What is the best way to provide teachers with professional development opportunities? Ministries of Education discuss at a GPE KIX workshop at UNESCO IICBA

On July 8, 2021, 31 stakeholders from eight Ministries of Education and local education groups Eastern, Western, and Southern Africa met to discuss good practices and challenges in teacher continuous professional development (TCPD) within competency-based education systems.

National curriculum developers, learning assessment officers, teacher educators, and researchers from Ghana, Kenya, Lesotho, Malawi, Nigeria, Somalia, Uganda, Zambia, Zimbabwe shared their nations’ experiences in providing TCPD. By the end of the workshop, they agreed that school-based transformative TCPD is the most effective, feasible, scalable, and affordable model, if it is high quality.

“With the cascade model in Lesotho, there is a gap because we usually invite one or two teachers with the assumption they will teach other teachers in their schools,” said Bonnqe Taolane, a subject manager at the Examinations Council of Lesotho. “But sometimes it [the cascade model] does not work out as efficiently as we want it to. So think the best model is if we do it at the school level.”

“We then need to start enhancing the school-based teacher professional development, which is going to encourage mentoring and peer coaching amongst the teachers themselves,” said Jacqueline Onyango, an executive committee member from the African Curriculum Association.

The dialogue was facilitated by the African Curriculum Association and organized and moderated by the Global Partnership for Education’s Knowledge and Innovation Exchange (KIX) Africa 19 Hub team at UNESCO IICBA. The African Curriculum Association stimulated discussion among the participants with case studies on TCPD, and brought in a curriculum developer from Lesotho to present on Lesotho’s teacher professional development approach and system. The objective of the workshop was to enable the community of practice participants to design more effective TCPD programs for competency-based education at the school and national level.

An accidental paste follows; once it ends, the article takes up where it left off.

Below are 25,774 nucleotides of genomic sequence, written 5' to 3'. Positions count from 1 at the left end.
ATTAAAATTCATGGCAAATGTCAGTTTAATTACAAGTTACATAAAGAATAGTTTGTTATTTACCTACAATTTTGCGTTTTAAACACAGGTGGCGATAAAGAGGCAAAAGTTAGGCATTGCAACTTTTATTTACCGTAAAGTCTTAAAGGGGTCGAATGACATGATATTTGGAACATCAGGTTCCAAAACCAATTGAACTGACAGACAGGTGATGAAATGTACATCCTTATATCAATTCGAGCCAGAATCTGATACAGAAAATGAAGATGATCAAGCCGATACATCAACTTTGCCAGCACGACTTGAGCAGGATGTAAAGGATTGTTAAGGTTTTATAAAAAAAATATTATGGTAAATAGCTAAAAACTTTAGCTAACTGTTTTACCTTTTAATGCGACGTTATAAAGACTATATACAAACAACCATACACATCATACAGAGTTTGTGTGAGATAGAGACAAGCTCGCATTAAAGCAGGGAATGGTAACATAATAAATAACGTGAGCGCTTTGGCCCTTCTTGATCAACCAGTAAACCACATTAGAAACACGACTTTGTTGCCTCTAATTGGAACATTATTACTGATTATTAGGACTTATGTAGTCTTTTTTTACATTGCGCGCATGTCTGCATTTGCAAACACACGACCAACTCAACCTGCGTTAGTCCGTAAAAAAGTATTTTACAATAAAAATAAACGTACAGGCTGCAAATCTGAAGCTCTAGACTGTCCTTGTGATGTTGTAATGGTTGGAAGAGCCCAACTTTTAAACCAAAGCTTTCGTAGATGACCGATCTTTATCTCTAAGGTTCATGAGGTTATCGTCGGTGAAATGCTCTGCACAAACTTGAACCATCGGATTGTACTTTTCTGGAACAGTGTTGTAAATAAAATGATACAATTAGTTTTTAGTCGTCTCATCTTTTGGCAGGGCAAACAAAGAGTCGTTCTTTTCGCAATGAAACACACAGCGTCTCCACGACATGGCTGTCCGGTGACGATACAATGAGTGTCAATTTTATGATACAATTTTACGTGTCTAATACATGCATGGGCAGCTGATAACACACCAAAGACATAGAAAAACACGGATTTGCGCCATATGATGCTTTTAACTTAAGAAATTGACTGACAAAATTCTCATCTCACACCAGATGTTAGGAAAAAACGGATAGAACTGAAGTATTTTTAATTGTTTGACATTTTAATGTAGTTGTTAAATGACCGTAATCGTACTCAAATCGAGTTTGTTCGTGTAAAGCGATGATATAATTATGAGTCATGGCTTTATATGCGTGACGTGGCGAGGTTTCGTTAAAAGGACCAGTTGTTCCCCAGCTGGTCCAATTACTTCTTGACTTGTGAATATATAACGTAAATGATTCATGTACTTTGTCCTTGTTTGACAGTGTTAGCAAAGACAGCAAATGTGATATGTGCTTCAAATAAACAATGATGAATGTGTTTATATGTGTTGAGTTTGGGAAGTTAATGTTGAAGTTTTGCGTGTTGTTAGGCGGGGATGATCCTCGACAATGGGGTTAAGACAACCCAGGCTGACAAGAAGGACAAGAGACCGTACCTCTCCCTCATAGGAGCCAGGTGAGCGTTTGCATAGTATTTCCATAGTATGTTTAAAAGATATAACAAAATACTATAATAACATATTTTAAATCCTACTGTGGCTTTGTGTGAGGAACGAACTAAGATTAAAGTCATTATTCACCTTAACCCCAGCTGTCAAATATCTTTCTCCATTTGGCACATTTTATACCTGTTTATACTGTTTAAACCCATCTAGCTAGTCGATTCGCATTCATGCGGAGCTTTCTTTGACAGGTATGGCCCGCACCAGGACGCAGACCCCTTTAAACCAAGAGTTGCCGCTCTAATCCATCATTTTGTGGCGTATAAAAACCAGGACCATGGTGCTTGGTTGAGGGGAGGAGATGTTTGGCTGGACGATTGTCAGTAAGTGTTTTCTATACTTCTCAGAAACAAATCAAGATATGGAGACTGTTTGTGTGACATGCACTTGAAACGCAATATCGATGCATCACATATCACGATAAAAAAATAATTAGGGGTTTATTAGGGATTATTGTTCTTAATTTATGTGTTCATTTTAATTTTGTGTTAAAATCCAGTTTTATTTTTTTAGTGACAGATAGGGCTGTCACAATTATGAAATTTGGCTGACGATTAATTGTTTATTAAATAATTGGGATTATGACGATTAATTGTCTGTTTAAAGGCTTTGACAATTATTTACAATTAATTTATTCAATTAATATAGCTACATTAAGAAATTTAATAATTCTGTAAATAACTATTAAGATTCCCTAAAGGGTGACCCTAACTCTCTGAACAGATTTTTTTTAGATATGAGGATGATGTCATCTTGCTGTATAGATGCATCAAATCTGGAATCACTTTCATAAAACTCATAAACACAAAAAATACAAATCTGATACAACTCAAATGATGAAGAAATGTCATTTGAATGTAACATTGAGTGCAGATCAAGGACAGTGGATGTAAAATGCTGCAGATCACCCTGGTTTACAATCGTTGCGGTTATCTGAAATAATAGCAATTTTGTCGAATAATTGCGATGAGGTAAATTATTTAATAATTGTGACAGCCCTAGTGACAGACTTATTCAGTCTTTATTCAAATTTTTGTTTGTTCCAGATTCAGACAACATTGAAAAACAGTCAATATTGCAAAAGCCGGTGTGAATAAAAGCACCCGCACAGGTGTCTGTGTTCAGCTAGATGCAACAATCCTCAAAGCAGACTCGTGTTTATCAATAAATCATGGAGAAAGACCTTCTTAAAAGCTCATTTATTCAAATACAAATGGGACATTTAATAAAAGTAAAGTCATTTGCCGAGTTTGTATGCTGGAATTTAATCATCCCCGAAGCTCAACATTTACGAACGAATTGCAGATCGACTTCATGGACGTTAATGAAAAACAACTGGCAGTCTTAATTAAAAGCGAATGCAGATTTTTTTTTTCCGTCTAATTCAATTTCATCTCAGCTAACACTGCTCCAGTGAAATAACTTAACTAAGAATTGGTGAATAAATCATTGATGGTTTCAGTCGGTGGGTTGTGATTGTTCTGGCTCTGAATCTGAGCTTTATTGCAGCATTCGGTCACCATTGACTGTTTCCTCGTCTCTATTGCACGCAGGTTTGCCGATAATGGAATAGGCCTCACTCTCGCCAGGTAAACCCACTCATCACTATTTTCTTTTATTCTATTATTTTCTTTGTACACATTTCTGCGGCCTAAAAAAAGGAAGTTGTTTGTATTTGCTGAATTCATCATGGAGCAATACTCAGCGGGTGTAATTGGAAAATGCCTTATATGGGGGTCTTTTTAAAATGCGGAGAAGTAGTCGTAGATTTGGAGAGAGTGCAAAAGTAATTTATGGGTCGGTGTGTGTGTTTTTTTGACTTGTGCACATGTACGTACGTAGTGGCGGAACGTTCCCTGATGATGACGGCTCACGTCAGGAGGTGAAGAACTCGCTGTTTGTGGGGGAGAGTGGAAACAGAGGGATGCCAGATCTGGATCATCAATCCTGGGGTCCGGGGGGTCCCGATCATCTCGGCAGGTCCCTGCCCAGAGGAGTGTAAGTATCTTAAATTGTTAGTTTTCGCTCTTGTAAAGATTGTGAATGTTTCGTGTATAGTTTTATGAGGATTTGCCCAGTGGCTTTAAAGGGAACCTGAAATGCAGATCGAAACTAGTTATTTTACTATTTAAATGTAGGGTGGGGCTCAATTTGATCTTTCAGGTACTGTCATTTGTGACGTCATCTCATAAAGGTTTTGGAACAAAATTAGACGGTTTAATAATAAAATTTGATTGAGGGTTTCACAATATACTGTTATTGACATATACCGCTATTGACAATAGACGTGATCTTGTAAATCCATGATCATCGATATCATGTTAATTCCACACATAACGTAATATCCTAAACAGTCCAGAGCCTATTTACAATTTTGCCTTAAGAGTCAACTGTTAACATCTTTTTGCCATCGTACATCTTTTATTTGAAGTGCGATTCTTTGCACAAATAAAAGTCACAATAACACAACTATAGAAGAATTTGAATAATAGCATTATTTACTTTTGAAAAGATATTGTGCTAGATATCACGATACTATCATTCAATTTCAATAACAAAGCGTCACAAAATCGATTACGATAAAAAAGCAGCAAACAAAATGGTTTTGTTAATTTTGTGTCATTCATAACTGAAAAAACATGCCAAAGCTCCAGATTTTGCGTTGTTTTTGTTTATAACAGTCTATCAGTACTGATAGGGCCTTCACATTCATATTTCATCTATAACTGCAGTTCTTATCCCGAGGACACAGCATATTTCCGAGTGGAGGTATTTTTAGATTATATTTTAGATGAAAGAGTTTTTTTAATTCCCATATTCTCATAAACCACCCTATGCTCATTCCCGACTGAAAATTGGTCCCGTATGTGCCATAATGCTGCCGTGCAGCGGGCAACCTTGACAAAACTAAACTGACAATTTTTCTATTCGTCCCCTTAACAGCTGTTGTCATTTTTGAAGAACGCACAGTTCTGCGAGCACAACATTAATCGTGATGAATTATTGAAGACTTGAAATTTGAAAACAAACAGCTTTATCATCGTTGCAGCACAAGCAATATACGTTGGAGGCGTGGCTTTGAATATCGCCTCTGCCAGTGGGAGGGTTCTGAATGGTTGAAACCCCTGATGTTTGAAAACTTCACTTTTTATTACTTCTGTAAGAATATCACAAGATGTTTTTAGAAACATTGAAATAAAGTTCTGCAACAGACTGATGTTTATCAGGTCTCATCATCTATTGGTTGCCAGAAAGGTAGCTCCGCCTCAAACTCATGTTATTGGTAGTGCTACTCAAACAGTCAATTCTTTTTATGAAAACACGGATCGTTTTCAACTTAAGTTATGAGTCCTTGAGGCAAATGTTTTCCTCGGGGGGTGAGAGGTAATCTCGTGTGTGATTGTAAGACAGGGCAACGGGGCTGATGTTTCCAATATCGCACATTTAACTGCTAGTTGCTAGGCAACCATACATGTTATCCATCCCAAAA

This workshop was the second of six workshops within the community of practice learning series on the Foundations of Educational Quality. Throughout July and August, the members of the community of practice are meeting with each other and with regional experts to exchange knowledge about the realities of implementing competency-based education; the need for 21st century skills integration in curriculum development; and strategies for scaling up innovations in teaching and learning. The community of practice will feature workshops led by the African Curriculum Association, Education International - Africa, Teaching at the Right Level - Africa, and Worldreader - West Africa.

At the first workshop on July 1, the community members met to discuss challenges and opportunities in designing and implementing competency-based curriculum.

After each workshop, the community of practice members continue to discuss the topics on their KIX WhatsApp group and Kopano, a virtual interactive platform for educators.

To watch the highlights of the workshop, click here. To see the full recording of the workshop, click here.

To meet the community of practice, follow their activities on Facebook and Twitter.

To learn more about the KIX Africa 19 Hub, check out its digital repository, a library of regional research, evidence, frameworks, and policy documents from member states in key areas of education development.

For questions or comments about this article, please contact kixafrica19hub@gmail.com.